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New malaria vaccine brings hope to millions in Africa


HQ Team

October 11, 2022: Developing highly effective and durable vaccines against the human malaria parasites Plasmodium falciparum and P. vivax is a key priority for the world. Last year, the World Health Organisation gave the historic go-ahead for the first vaccine – developed by pharmaceutical giant GSK – to be used in Africa. Now, scientists at the University of Oxford have announced another groundbreaking malaria vaccine.

The team expects it to be rolled out next year after trials showed up to 80% protection against the deadly disease. Trial results from 409 children in Nanoro, Burkina Faso, have been published in the Lancet Infectious Diseases. It shows three initial doses followed by a booster a year later, give up to 80% protection.

The approval process has already been initiated, though results are still awaited from a larger trial of 4,800 children.

“We think these data are the best data yet in the field with any malaria vaccine,” said Prof Adrian Hill, director of the Jenner Institute at the university

The WHO-approved vaccine, known as RTS,S has around 70% efficacy. Also, surprisingly there are some claims of the vaccine not being cost-effective and logistics problems in its dispensation as it requires four doses for it to be effective.

The Oxford scientists say their vaccine is cheap, and they already have a deal to manufacture more than 100 million doses yearly. The world’s largest vaccine manufacturer – the Serum Institute of India, has been chosen to manufacture the vaccine.

The charity Malaria No More said recent progress meant children dying from malaria could end “in our lifetimes”.

Malaria is endemic to most tropical countries and is an ongoing active threat in 85 countries and territories. The sub-Saharan region is most susceptible to the disease, with nearly 93% malaria death occurring here, with children below 5 accounting for 80 % of all malaria deaths.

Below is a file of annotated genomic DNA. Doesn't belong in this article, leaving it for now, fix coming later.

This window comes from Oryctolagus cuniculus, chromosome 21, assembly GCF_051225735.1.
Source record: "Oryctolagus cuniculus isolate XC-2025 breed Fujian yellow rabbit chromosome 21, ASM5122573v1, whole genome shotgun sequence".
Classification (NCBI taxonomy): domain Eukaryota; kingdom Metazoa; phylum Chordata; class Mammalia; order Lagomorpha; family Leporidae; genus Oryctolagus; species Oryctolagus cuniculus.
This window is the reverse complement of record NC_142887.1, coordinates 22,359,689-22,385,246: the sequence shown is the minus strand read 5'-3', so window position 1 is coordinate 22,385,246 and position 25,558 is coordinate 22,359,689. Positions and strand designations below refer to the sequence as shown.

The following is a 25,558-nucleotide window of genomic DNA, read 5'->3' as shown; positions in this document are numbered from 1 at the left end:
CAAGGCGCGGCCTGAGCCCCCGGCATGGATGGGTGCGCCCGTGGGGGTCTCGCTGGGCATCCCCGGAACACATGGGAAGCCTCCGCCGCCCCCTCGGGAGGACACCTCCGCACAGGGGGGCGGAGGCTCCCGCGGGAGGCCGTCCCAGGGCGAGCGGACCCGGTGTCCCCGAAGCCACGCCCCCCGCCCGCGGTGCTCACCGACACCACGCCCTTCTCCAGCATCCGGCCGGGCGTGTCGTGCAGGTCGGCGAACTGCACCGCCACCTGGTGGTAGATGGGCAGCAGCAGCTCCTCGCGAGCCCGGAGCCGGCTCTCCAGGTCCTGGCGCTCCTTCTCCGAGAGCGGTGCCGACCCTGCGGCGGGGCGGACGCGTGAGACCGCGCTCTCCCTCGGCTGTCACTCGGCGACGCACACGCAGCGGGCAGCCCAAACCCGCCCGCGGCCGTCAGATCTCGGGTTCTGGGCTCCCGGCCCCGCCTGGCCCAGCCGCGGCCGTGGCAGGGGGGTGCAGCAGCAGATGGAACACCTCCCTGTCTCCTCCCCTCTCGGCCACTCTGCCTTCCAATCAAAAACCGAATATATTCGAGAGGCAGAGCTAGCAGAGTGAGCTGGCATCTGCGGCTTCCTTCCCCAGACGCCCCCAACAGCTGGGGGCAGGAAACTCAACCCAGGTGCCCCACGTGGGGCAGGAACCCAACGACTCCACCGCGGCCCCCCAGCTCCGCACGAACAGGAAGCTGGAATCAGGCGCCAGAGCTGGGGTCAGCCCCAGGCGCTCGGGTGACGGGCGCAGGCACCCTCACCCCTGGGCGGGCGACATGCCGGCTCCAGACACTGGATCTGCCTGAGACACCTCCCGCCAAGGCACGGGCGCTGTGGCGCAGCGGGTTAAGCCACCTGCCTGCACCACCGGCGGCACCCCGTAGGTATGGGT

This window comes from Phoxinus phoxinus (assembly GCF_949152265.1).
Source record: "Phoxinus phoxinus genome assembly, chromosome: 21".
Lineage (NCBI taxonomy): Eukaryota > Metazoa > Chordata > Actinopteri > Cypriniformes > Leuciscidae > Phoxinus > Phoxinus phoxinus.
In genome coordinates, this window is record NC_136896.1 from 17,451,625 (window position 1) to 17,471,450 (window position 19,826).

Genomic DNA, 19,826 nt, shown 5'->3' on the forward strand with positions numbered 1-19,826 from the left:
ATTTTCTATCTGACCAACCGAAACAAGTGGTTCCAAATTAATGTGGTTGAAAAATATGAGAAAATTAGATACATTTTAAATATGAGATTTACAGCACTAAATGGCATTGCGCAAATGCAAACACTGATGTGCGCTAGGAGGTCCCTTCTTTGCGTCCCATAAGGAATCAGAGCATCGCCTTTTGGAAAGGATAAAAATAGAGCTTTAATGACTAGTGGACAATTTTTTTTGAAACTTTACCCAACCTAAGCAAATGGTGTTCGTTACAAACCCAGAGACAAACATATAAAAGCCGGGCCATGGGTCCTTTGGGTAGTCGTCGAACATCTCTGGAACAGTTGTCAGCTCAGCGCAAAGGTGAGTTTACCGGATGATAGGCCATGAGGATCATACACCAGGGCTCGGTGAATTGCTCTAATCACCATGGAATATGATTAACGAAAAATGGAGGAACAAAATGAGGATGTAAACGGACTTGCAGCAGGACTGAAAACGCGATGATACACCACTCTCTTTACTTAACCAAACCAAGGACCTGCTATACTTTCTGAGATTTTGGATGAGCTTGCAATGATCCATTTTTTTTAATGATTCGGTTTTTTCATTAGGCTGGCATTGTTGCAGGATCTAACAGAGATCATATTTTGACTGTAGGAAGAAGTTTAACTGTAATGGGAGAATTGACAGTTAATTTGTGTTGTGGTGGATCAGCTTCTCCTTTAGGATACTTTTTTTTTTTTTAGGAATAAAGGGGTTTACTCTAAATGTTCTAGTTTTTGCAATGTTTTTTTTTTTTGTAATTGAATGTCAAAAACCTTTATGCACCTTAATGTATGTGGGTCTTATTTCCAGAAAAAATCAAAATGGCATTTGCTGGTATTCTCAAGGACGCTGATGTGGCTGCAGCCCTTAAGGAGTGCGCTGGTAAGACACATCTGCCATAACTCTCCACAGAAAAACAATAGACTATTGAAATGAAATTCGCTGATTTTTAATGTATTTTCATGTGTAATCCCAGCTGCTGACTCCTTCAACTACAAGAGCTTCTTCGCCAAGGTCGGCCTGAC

Prof Hill said the vaccine – called R21 – could be made for “a few dollars” and “we really could be looking at a very substantial reduction in that horrendous burden of malaria”.

He added: “We hope that this will be deployed and available and saving lives, certainly by the end of next year.”

Professor Katie Ewer told the BBC it was “incredibly gratifying” to get this far and “the potential achievement that this vaccine could have if it’s rolled out could be really world-changing”.

Malaria vaccine progress and hurdles

The Oxford vaccine is similar to the currently approved vaccine – made by GSK. Both are recombinants and target the first stage of the parasite’s lifecycle.

The vaccines are built using a combination of proteins from the malaria parasite and the hepatitis B virus, but Oxford’s version has a higher proportion of malaria proteins. The team think this helps the immune system to focus on malaria rather than hepatitis.

The initial success of the GSK vaccine and its large-scale real-life testing and effectiveness has made the Oxford team optimistic about the feasibility of manufacturing the current one. 

However, the RTS,S vaccine has not had a smooth sailing in Africa. One objection is its relative cost, which is estimated at $5 per dose. Another negative strike is that its efficacy goes down to around 30% in the face of severe bouts of malaria. Malaria is a complex disease to combat as the malaria parasite has thousands more genes than a virus and requires a multi-pronged attack.

Mosquito nets and antimalarial medicines, along with vaccination, have proven to be most effective in terms of logistics, money and efficacy in preventing deaths.

Lessons for the future

Malaria’s varied forms are impossible to tackle due to its ability to trick the human immune response and its sophisticated life cycle. What seems to be most effective in its eradication is scaling up the national-level distribution of insecticide-treated nets, finding feasible operational ways to reach the remotest vulnerable communities, and being consistent with the reach of medicines and vaccines. This combined effort has proven to be effective in saving millions of lives

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